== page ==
Reviewed by Judd Hollander
The theatrical group Improbable takes a look at the struggle to understand the human condition, as well as its strengths, weaknesses and limits in Opening Skinner's Box. Based on Lauren Slater's book of the same name, the show looks at a number of significant psychological experiments undertaken over the years, as well how those experiments, and the guiding forces behind them, have been regarded by the passage of time.
The stage work also uses the character of Slater (Kate Maravan) as a sort of guide through the different studies in question. The show recently having had its North American premiere at the Gerald Lynch Theater as part of the 2017 Lincoln Center Festival.
Of the various experiments discussed, the one which feels most topical today is Leon Festinger's exploration of what he called " cognitive dissonance". A process where a person refuses to change their beliefs on a subject, even when confronted with overwhelming evidence to the contrary. They instead codifying those facts to reinforce their own convictions. Put in terms of today's political landscape, with so-called "fake news" abounding, it's where one would prefer to place blame on a conspiracy orchestrated by their opponents, rather than acknowledging that at least some of the problems originate with their own actions and perceptions.
Other issues examined include "diffusion of responsibility". Where the bigger the crowd witnessing a particular incident, the more likely it is those watching will wait for someone else to make the first move in response. Also explored is the almost pathological need people have to feel important, which is why many people continually check their twitter and email accounts, looking for that one message to validate their self-worth. A process B.F. Skinner called "intermittent reinforcement". Also shown is the continual blind trust most folks have for authority figures, particularly when it comes to making decisions. This ceding of power thus removing those following along, at least in their own minds, from any personal responsibility. A point Stanley Milgram proved in his experiments requiring testers to give what they thought were painful electric shocks to their subjects.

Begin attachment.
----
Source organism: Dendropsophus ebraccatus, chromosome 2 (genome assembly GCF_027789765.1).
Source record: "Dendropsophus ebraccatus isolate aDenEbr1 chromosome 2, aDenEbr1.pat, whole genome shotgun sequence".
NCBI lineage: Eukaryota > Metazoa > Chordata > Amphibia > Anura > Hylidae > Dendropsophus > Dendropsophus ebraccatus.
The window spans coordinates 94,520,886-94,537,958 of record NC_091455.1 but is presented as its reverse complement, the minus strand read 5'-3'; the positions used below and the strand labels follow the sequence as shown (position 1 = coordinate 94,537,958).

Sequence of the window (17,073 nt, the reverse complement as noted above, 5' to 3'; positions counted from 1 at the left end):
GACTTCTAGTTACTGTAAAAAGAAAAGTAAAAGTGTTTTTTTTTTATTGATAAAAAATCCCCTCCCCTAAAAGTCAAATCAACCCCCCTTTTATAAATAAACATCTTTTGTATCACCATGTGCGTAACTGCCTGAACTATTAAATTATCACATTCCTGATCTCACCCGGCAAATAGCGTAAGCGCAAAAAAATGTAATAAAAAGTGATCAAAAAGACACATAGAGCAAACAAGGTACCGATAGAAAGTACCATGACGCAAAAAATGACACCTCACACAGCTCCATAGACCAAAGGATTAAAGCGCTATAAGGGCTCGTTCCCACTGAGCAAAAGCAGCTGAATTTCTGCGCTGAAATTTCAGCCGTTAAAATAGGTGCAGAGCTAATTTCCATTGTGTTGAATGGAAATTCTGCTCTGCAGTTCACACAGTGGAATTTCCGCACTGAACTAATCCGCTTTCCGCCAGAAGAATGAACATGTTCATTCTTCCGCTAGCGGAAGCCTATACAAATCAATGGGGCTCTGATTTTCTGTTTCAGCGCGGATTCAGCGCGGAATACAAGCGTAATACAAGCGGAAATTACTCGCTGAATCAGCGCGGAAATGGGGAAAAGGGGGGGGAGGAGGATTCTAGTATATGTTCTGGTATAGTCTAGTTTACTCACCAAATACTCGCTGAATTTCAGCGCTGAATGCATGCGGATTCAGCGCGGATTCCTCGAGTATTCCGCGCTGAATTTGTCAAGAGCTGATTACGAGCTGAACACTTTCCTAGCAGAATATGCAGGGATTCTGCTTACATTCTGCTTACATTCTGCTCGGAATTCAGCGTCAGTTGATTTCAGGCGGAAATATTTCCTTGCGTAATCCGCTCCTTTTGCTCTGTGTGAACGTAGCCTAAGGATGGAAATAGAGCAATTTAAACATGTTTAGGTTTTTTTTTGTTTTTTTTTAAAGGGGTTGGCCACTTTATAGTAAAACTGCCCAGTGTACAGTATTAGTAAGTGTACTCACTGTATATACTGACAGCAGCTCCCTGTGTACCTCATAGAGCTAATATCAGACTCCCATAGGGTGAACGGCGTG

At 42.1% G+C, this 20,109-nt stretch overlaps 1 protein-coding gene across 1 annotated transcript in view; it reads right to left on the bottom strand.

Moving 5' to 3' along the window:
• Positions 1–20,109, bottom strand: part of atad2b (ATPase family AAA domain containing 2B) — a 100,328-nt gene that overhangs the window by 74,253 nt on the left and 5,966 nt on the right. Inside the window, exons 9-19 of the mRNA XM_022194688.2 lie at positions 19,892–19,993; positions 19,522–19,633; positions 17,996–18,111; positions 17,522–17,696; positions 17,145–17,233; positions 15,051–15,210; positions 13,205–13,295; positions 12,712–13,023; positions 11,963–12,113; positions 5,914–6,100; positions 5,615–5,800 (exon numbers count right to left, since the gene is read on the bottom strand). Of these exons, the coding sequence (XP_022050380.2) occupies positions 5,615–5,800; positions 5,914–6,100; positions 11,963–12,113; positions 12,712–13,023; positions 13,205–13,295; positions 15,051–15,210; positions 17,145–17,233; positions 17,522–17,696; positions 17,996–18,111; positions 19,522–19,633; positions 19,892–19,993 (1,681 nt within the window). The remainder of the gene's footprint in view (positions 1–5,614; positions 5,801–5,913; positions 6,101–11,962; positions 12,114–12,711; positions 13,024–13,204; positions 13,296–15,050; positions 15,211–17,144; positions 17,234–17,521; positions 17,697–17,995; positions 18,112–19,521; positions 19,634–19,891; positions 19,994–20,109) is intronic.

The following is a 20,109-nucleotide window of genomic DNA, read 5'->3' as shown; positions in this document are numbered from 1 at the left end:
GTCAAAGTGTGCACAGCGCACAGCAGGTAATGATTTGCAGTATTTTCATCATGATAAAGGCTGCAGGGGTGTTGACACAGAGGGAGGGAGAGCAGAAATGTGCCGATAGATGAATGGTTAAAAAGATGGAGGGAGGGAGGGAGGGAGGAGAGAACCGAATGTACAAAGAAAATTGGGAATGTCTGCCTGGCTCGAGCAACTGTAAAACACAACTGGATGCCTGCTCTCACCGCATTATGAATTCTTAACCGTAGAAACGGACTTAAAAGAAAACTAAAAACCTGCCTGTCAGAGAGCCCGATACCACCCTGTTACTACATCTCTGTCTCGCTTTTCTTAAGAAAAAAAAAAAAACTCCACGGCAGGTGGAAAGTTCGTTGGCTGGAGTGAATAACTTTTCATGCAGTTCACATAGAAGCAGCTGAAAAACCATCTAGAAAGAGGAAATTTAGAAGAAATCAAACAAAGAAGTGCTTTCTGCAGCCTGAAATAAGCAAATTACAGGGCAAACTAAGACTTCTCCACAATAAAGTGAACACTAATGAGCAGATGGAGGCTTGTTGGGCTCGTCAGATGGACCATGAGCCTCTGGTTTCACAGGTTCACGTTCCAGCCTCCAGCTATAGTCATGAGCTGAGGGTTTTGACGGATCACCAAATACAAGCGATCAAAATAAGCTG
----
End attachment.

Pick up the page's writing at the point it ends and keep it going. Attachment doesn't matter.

Where Opening Skinner's Box really takes off is when it gets away from the nuts and bolts of the different experiments and shows Slater's own attempts to explore the ramifications of these endeavors. Slater, a psychologist and author, providing a fresh perspective on the groundwork that came before. Such as speaking with some of the participants in the Milgram experiment and discovering the emotional scars they still carry. Probably the most riveting section of the entire show is a conversation with Elizabeth Loftus regarding her studies on recovered memory therapy, and how fallible such recollections can actually be. An issue that's still hotly debated today.
At times, Slater also recreates a specific experimental process herself, albeit with her own particular spin. Such as showing how simple it was for her to get prescription medicine, simply by claiming she was hearing voices. This being a variation on an experiment by David Rosenhan, who showed how easy it was to get committed to a mental institute. Ironically, when Slater speaks to one of Rosenhan's critics regarding her findings, he's quick to offer a bit of cognitive dissonance of his own. He dismissing her efforts as unscientific, rather than admit to flaws in the diagnosis process both she and Rosenhan uncovered.